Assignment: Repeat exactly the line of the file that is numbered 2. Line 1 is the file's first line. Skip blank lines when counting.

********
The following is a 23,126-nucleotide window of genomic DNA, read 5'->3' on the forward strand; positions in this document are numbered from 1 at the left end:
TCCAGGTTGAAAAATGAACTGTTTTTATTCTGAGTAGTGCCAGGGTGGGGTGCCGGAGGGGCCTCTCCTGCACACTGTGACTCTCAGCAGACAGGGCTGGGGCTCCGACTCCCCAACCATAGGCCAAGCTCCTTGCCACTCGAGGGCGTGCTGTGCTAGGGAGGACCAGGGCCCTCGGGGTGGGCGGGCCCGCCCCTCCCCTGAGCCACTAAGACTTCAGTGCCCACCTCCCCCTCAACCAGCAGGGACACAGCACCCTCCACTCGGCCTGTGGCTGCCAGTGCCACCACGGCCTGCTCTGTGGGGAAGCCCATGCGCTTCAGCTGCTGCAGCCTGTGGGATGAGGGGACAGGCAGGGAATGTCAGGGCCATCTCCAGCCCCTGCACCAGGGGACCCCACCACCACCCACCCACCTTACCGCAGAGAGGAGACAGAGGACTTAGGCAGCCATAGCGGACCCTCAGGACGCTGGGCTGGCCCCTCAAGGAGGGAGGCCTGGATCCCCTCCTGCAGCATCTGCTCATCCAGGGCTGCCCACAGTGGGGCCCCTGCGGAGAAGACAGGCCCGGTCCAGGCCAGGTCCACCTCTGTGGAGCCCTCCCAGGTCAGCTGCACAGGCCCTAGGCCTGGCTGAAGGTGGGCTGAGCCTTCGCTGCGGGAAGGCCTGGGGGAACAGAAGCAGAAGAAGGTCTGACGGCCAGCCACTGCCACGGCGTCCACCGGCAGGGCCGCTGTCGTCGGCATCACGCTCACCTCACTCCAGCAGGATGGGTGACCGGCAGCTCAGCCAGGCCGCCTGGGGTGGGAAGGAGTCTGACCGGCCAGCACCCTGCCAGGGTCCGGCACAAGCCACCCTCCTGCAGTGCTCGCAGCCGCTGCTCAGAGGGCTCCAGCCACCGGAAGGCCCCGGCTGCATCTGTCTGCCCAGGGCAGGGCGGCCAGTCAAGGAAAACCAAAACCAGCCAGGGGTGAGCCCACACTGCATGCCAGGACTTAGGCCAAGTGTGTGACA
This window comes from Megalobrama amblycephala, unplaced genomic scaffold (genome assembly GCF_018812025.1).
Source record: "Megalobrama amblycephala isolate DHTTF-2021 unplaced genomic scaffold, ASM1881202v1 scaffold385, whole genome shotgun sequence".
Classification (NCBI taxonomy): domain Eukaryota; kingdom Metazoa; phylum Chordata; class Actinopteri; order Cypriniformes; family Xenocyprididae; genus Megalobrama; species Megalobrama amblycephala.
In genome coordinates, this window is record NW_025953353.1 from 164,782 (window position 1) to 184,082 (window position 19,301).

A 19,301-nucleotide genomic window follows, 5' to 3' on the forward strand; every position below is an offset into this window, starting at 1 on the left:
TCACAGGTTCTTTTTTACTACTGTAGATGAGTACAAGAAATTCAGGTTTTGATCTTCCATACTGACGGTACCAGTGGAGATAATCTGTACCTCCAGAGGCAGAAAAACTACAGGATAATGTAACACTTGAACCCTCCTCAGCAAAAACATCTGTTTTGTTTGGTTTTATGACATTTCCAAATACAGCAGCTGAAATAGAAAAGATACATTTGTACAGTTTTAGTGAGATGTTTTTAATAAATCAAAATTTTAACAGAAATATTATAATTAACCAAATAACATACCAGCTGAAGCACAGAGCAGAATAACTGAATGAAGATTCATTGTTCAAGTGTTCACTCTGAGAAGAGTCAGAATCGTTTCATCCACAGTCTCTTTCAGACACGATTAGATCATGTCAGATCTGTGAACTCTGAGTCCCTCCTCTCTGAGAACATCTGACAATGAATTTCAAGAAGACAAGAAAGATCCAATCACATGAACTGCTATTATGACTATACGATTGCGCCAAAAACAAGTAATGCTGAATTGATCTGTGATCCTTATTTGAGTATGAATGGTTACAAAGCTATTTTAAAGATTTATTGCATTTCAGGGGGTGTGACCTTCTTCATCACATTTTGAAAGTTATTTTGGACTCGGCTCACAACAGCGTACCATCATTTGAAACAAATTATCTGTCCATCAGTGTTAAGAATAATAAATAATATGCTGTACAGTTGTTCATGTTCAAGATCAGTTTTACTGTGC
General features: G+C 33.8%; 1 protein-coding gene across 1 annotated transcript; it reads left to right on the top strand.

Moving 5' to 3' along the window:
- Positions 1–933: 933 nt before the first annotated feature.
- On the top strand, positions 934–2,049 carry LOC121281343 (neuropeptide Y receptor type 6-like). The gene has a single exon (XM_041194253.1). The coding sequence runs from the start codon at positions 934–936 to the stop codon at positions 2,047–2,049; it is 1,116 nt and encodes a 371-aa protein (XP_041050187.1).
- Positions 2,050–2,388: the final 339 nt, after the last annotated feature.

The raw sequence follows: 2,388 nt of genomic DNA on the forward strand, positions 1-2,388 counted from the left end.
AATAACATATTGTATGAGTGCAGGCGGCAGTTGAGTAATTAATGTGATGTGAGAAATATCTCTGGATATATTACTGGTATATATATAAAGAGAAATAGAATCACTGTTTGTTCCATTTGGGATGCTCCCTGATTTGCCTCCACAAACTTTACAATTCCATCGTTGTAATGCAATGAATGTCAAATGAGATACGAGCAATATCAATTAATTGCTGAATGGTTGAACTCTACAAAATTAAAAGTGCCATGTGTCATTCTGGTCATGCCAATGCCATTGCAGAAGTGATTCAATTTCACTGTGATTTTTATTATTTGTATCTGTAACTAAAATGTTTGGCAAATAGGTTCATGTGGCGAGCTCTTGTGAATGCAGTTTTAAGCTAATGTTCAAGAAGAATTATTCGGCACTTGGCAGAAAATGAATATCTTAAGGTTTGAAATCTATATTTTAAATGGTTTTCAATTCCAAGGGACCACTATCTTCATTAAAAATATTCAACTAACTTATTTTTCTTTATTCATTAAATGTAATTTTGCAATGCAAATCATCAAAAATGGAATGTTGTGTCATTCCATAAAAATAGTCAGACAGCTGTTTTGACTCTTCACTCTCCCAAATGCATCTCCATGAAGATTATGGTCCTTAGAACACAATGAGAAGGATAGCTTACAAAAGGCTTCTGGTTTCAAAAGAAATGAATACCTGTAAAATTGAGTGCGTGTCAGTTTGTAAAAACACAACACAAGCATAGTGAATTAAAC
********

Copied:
TCCAGGTTGAAAAATGAACTGTTTTTATTCTGAGTAGTGCCAGGGTGGGGTGCCGGAGGGGCCTCTCCTGCACACTGTGACTCTCAGCAGACAGGGCTGGGGCTCCGACTCCCCAACCATAGGCCAAGCTCCTTGCCACTCGAGGGCGTGCTGTGCTAGGGAGGACCAGGGCCCTCGGGGTGGGCGGGCCCGCCCCTCCCCTGAGCCACTAAGACTTCAGTGCCCACCTCCCCCTCAACCAGCAGGGACACAGCACCCTCCACTCGGCCTGTGGCTGCCAGTGCCACCACGGCCTGCTCTGTGGGGAAGCCCATGCGCTTCAGCTGCTGCAGCCTGTGGGATGAGGGGACAGGCAGGGAATGTCAGGGCCATCTCCAGCCCCTGCACCAGGGGACCCCACCACCACCCACCCACCTTACCGCAGAGAGGAGACAGAGGACTTAGGCAGCCATAGCGGACCCTCAGGACGCTGGGCTGGCCCCTCAAGGAGGGAGGCCTGGATCCCCTCCTGCAGCATCTGCTCATCCAGGGCTGCCCACAGTGGGGCCCCTGCGGAGAAGACAGGCCCGGTCCAGGCCAGGTCCACCTCTGTGGAGCCCTCCCAGGTCAGCTGCACAGGCCCTAGGCCTGGCTGAAGGTGGGCTGAGCCTTCGCTGCGGGAAGGCCTGGGGGAACAGAAGCAGAAGAAGGTCTGACGGCCAGCCACTGCCACGGCGTCCACCGGCAGGGCCGCTGTCGTCGGCATCACGCTCACCTCACTCCAGCAGGATGGGTGACCGGCAGCTCAGCCAGGCCGCCTGGGGTGGGAAGGAGTCTGACCGGCCAGCACCCTGCCAGGGTCCGGCACAAGCCACCCTCCTGCAGTGCTCGCAGCCGCTGCTCAGAGGGCTCCAGCCACCGGAAGGCCCCGGCTGCATCTGTCTGCCCAGGGCAGGGCGGCCAGTCAAGGAAAACCAAAACCAGCCAGGGGTGAGCCCACACTGCATGCCAGGACTTAGGCCAAGTGTGTGACA